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Transcript of Bialystok Ghetto
Became a center of industry
Most of the factories were privately owned by Oskar Steffen, a German industrialist
There was a Jewish police force made up of 200 men
Starvation was common, but was fought by those who smuggled in food
Original population: 60,000
Located in Northeastern Poland
Originally under Soviet control until Nazi troops came in
50,000-60,000 living in the ghetto at one time
7,600 Jews sent to Treblinka
Jews fit to work were sent to Majdanek
During the liquidation there was an uprising where Jews tried to overthrow Nazi leaders and tried to hide in the forest
71 were killed in this attempt
100 managed to escape
Jews who were unfit for work were immediately sent to Auschwitz
Ephriam Barash was asked to send members of the ghetto to be killed
instead of sending adults, over 1,000 children were sent to Theresienstadt ghetto then to Auschwitz to be killed
he believed that in order to allow the ghetto to continue to work for the Germans it was necessary to keep those strong enough to work
Children walking in Jewish District
Job was to make sure Nazi policies and regulations were properly enforced
Ephriam Barash was leader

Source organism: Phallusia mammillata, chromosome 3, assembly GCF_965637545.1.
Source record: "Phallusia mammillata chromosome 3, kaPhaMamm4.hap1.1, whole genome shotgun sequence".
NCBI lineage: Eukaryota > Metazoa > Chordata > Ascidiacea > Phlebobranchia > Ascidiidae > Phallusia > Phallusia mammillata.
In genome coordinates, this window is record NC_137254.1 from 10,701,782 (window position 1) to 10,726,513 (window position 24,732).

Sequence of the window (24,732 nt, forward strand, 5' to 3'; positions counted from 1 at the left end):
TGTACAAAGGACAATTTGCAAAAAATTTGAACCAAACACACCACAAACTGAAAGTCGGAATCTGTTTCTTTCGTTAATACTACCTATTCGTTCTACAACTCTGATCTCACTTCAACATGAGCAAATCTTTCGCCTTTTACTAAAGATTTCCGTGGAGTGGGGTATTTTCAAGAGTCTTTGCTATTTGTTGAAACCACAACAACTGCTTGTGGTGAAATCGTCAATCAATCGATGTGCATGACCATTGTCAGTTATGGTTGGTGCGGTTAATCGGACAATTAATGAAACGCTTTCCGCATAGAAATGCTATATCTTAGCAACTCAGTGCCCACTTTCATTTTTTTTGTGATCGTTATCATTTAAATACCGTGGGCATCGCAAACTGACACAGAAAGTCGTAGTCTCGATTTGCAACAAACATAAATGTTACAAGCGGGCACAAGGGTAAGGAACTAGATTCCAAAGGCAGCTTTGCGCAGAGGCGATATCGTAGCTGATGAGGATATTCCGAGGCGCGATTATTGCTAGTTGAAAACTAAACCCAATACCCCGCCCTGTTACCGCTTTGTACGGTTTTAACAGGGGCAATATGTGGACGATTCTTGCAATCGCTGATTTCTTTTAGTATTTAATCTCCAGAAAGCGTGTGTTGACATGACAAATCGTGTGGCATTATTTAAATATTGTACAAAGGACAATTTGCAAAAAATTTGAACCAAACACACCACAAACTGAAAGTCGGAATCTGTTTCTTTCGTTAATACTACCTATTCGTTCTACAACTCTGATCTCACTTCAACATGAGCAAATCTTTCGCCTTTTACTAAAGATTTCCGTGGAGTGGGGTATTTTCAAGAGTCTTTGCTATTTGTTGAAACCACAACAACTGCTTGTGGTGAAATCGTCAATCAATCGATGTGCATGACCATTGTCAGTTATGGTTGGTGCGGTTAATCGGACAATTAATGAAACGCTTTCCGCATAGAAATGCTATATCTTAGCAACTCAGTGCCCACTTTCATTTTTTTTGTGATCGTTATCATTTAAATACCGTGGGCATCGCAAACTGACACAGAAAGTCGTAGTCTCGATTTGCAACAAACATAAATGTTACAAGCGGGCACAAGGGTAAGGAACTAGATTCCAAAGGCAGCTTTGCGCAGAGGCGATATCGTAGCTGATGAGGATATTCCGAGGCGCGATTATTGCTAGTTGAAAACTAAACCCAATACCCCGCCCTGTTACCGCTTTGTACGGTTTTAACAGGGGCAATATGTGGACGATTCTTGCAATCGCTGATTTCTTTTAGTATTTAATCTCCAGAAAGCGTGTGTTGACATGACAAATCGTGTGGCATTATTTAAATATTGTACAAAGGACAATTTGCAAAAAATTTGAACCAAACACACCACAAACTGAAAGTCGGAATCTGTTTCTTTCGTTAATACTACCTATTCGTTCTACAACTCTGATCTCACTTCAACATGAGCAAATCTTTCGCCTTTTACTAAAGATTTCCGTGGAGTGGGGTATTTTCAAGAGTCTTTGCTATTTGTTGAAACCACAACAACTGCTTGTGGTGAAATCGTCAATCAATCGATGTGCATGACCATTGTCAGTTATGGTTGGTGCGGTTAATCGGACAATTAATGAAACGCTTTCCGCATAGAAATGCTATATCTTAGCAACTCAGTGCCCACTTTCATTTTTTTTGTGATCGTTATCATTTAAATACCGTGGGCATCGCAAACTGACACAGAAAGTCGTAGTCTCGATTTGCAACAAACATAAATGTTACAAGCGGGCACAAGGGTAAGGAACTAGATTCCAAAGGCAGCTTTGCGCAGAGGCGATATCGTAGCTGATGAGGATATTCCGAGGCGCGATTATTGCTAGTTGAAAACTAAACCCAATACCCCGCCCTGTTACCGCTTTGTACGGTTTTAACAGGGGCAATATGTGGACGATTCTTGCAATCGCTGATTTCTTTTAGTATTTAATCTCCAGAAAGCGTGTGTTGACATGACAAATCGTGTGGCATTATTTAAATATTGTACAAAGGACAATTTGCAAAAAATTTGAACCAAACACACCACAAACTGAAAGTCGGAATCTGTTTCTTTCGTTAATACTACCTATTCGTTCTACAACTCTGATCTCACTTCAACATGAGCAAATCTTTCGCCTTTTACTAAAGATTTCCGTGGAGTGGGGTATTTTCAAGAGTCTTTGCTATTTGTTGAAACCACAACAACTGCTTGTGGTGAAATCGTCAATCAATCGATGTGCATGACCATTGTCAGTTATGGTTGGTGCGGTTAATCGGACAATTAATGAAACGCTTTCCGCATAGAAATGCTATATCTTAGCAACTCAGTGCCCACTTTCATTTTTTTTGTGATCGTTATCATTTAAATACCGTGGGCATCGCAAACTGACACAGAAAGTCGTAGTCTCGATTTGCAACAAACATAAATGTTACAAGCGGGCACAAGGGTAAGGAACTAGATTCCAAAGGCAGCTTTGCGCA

Believed that resistance was only necessary if there was an immediate threat to the safety of the city
became a major employer; more than 2,000 people worked in various departments: hospitals, pharmacies, schools, a law court and other institutions
Judenrat converted the sites of destroyed buildings within the ghetto into fruit and vegetable gardens
Hakia Grosman and small group of survivors infront of a Memorial to the Jews of Bialystok
He lived in Sokolow Podlaski, Poland as a shoe maker. When the Germans invaded Poland in September of 1939, he and his family fled to the Soviet occupied part of Poland (Bialystok). When the Germans attacked the Soviet Union in 1941 they gained control of Bialystok. He was moved into the Ghetto during its creation in August 1941.
He was the head of the head of the Judenrat in Bialystok. He believed in "salvation through work" meaning that if the people of the ghetto could become essential to the German war effort they would be saved through their hard work in the factories. He was an active collaborator with the Jewish fighting organization and provided money and arms. When Bailystok was liquidated he and his wife were sent to Majdanek where he was killed
Haika Grosman was born in Bialystok on November 20, 1919. She was moved to Warsaw a few days after WWII started by the Hebrew University. She was elected to be a member of “the alternative leadership” designed to lead the “movement” during war. She moved back into Poland under a false identity, relying on her Aryan looks to protect her. She crossed borders to move in and out of ghettos and was sent to Bialystok to organize the Jewish fighting resistance. She was able to convince Ephriam Barash to aid the resistance. When the ghetto was liquidated she moved back into the city to aid in reistance. At the end of the war when German troops surrendered she was awarded the highest national medal for utmost courage by the Polish government. She died on May 26, 1996 after suffering a brain injury. She left behind a husband and large family.
Men meeting on a corner
Two Synagogs, one before the war, one after